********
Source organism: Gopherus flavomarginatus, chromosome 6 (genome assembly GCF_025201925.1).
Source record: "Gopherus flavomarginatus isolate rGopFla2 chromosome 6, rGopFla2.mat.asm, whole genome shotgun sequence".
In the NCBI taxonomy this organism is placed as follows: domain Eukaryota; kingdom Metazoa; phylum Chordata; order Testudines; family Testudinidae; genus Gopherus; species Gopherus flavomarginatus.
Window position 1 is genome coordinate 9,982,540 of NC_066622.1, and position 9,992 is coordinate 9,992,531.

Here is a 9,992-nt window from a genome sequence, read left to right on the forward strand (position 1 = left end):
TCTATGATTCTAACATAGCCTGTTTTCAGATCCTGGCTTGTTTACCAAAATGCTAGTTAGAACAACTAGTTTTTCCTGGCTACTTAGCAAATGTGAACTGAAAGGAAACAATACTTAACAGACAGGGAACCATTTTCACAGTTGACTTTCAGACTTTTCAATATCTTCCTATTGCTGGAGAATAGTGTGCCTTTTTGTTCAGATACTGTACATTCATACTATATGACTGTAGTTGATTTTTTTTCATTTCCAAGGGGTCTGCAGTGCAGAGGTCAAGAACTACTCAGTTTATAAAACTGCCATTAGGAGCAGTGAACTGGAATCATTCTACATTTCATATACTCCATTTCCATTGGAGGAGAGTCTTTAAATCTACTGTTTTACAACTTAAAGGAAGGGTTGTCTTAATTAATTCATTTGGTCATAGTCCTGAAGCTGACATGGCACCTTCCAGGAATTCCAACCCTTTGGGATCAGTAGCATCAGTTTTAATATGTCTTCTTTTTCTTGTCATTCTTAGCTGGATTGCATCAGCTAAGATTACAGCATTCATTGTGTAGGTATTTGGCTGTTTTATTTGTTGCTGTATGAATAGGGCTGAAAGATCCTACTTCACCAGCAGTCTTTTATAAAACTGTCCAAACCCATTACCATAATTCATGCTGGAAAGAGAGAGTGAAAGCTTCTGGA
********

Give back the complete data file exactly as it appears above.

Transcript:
Source organism: Gopherus flavomarginatus, chromosome 6 (genome assembly GCF_025201925.1).
Source record: "Gopherus flavomarginatus isolate rGopFla2 chromosome 6, rGopFla2.mat.asm, whole genome shotgun sequence".
In the NCBI taxonomy this organism is placed as follows: domain Eukaryota; kingdom Metazoa; phylum Chordata; order Testudines; family Testudinidae; genus Gopherus; species Gopherus flavomarginatus.
Window position 1 is genome coordinate 9,982,540 of NC_066622.1, and position 9,992 is coordinate 9,992,531.

Here is a 9,992-nt window from a genome sequence, read left to right on the forward strand (position 1 = left end):
TCTATGATTCTAACATAGCCTGTTTTCAGATCCTGGCTTGTTTACCAAAATGCTAGTTAGAACAACTAGTTTTTCCTGGCTACTTAGCAAATGTGAACTGAAAGGAAACAATACTTAACAGACAGGGAACCATTTTCACAGTTGACTTTCAGACTTTTCAATATCTTCCTATTGCTGGAGAATAGTGTGCCTTTTTGTTCAGATACTGTACATTCATACTATATGACTGTAGTTGATTTTTTTTCATTTCCAAGGGGTCTGCAGTGCAGAGGTCAAGAACTACTCAGTTTATAAAACTGCCATTAGGAGCAGTGAACTGGAATCATTCTACATTTCATATACTCCATTTCCATTGGAGGAGAGTCTTTAAATCTACTGTTTTACAACTTAAAGGAAGGGTTGTCTTAATTAATTCATTTGGTCATAGTCCTGAAGCTGACATGGCACCTTCCAGGAATTCCAACCCTTTGGGATCAGTAGCATCAGTTTTAATATGTCTTCTTTTTCTTGTCATTCTTAGCTGGATTGCATCAGCTAAGATTACAGCATTCATTGTGTAGGTATTTGGCTGTTTTATTTGTTGCTGTATGAATAGGGCTGAAAGATCCTACTTCACCAGCAGTCTTTTATAAAACTGTCCAAACCCATTACCATAATTCATGCTGGAAAGAGAGAGTGAAAGCTTCTGGA